Retail & Innovation

The sky’s no longer the limit

Walgreens and Wing prepare for takeoff as drone delivery trial begins in Christiansburg, Va.

By Brittany Kruk

drone in sky

Today a Wing drone, which was part of a history-making project to deliver Walgreens items to customers, will join the permanent collection at the Smithsonian National Air and Space Museum in Washington, D.C. This drone will now be in the company of other famous aeronautical and spaceflight artifacts at one of the world’s most popular museums.

WBA has a proud history of many firsts and cutting-edge innovations to better serve customers and patients. Today’s distinction is one more indication of how we’re thinking creatively to drive new solutions and lead our industries into the future.

Learn more about how Walgreens became the first retailer in the U.S. to test an on-demand drone delivery service with our partner Wing through the below article, originally published on Oct. 18, 2019.

Imagine you’re the parent of a toddler whose forehead suddenly feels warm to the back of your hand. You open up your medicine cabinet to grab some children’s ibuprofen – and uh-oh. You’re out. Now you have two options: grab a sick kid and your car keys and drive to your neighborhood Walgreens, or get relief for your little one delivered to your door in minutes via drone technology.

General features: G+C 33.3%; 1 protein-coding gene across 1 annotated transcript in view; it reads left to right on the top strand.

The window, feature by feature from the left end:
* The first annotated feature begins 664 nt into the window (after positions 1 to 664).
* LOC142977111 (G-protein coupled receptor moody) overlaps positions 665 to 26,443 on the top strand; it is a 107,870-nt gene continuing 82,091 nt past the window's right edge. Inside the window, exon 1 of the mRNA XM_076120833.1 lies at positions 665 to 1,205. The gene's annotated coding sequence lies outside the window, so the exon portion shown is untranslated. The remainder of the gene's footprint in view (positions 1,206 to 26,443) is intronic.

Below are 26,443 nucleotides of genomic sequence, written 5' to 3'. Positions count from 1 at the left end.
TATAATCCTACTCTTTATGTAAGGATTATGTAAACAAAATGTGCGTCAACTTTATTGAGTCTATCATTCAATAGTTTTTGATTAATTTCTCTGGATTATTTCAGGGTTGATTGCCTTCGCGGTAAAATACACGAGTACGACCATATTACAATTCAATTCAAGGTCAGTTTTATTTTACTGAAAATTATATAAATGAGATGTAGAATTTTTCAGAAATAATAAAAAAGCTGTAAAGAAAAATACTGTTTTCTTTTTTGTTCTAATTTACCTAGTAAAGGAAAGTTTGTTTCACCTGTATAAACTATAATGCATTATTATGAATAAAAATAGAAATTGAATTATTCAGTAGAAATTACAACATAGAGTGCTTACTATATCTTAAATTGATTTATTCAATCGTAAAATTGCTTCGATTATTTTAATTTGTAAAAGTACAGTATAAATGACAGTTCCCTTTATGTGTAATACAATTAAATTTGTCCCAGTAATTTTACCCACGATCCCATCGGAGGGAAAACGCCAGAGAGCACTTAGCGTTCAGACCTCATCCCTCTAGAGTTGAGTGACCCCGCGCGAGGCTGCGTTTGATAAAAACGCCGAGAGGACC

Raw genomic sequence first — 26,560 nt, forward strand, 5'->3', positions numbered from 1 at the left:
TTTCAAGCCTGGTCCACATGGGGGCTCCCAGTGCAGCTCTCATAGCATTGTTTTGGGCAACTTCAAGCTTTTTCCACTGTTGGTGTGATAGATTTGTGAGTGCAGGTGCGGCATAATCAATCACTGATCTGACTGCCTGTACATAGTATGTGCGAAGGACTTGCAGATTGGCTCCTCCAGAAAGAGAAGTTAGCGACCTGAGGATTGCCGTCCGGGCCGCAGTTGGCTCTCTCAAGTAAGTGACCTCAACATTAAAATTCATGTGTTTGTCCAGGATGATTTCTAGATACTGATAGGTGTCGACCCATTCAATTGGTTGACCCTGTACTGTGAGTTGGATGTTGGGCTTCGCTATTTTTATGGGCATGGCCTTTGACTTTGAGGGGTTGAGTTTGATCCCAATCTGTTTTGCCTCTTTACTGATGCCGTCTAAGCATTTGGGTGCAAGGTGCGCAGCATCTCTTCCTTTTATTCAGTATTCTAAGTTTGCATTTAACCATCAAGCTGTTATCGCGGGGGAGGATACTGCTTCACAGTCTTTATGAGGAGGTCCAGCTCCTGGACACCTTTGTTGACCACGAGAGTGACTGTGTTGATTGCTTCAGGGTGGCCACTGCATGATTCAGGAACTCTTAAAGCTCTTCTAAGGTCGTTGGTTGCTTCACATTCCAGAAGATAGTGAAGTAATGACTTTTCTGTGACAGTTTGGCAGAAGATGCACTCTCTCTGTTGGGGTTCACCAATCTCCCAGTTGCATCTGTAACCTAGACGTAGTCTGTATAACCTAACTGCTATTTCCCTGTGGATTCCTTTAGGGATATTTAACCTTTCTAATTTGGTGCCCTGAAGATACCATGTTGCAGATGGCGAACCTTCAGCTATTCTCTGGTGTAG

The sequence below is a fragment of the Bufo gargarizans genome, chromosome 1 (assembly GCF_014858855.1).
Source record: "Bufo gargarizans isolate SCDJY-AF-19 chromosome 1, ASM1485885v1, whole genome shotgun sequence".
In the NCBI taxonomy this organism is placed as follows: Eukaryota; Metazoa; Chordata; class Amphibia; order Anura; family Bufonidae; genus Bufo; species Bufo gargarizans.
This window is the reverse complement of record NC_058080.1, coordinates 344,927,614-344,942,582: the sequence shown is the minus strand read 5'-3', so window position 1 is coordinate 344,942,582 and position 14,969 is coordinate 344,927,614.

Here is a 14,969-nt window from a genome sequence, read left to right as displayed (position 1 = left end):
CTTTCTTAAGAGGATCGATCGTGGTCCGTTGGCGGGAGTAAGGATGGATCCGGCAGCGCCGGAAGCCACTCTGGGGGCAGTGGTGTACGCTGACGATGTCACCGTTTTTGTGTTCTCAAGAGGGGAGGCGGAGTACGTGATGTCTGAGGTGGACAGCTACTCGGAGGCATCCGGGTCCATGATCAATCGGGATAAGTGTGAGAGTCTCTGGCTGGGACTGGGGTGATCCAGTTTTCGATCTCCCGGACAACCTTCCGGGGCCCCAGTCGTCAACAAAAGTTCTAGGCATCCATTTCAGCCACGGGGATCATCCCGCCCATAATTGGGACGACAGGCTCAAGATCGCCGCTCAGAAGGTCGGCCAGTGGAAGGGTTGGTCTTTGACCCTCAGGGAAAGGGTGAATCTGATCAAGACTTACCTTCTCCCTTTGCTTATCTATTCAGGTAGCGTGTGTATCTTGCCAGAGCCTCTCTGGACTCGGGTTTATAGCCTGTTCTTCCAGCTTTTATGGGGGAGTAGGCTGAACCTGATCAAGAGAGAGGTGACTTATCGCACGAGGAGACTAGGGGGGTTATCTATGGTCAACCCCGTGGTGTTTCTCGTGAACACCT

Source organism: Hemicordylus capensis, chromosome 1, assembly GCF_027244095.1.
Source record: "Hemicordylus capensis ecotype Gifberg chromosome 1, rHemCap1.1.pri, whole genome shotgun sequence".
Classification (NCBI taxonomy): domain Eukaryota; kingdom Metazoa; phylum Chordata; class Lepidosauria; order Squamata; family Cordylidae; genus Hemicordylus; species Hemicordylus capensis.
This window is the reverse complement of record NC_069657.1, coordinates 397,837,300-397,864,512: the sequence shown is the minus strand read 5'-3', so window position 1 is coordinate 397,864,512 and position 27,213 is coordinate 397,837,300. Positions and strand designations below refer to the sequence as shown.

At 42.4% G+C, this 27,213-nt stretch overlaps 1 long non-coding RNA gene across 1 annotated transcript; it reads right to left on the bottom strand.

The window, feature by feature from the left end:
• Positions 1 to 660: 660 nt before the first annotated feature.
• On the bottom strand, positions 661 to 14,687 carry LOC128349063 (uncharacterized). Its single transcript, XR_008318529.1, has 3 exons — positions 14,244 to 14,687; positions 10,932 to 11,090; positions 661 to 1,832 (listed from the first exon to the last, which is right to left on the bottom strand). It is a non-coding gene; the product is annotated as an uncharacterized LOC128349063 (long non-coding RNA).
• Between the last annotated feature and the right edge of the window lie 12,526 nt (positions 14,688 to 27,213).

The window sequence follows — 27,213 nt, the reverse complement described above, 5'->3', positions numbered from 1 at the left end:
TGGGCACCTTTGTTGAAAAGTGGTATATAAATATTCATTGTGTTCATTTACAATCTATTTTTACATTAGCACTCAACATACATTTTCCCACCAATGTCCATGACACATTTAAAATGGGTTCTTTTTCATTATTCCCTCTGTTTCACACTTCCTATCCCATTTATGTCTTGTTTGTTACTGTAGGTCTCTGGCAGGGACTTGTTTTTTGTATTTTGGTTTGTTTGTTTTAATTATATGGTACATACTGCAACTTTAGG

The latter seems like a piece of cake – and by the way, the drone can deliver that, too.

Starting Friday, Oct. 18, Walgreens and Wing, a subsidiary of Alphabet, will begin a trial drone delivery service for select residents of Christiansburg, Va. This industry-first strategic partnership, announced in September, will offer quick, convenient delivery of some of our most sought-after health and wellness, food and beverage, and convenience items.

The place: Christiansburg, Va.

Christiansburg seems like a typical small town at first glance, with weekly farmers markets, goat yoga in the park and a single Walgreens store. But because it’s located just 10 minutes from Blacksburg – home to Virginia Tech University, which has worked with Wing since 2016 to test drone delivery as part of the U.S. Department of Transportation’s Integration Pilot Program – it’s also the perfect place to, well, pilot.

Representatives from Walgreens and the Federal Aviation Authority (FAA), the mayor of Christiansburg and other local government officials, and members of the media will attend a launch event today, Oct. 18, to see the first customer order delivered by drone.

Beyond Christiansburg, there’s no telling where the drones will go next. “This trial allows us to be one of the first retailers in the U.S. to offer the unparalleled speed and convenience of ‘store to door’ delivery via state-of-the-art drone technology,” says Vish Sankaran, chief innovation officer, Walgreens Boots Alliance. “Our focus right now is on providing a great experience for our customers in Christiansburg, and getting feedback on how they can best use the service.”

The process: Delivering via drone

With fixed wings spanning 3 feet, the drones used by Wing weigh about 10 pounds each. These drones can pick up a package, fly to a designated site, hover over the delivery area and gently lower the package to the ground at a precise location chosen by the customer, such as a backyard or near a doorstep.